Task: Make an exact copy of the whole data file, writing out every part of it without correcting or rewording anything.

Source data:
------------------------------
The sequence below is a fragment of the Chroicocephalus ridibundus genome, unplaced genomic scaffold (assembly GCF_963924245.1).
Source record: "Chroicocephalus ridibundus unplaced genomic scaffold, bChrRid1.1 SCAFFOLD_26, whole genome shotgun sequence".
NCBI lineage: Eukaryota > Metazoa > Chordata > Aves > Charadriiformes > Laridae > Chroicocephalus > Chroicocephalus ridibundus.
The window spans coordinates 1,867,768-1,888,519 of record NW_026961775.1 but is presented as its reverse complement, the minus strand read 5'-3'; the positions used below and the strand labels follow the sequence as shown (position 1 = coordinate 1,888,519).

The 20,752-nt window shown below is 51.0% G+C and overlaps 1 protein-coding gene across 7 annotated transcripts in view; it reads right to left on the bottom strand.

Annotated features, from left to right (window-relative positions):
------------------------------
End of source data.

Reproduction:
The sequence below is a fragment of the Chroicocephalus ridibundus genome, unplaced genomic scaffold (assembly GCF_963924245.1).
Source record: "Chroicocephalus ridibundus unplaced genomic scaffold, bChrRid1.1 SCAFFOLD_26, whole genome shotgun sequence".
NCBI lineage: Eukaryota > Metazoa > Chordata > Aves > Charadriiformes > Laridae > Chroicocephalus > Chroicocephalus ridibundus.
The window spans coordinates 1,867,768-1,888,519 of record NW_026961775.1 but is presented as its reverse complement, the minus strand read 5'-3'; the positions used below and the strand labels follow the sequence as shown (position 1 = coordinate 1,888,519).

The 20,752-nt window shown below is 51.0% G+C and overlaps 1 protein-coding gene across 7 annotated transcripts in view; it reads right to left on the bottom strand.

Annotated features, from left to right (window-relative positions):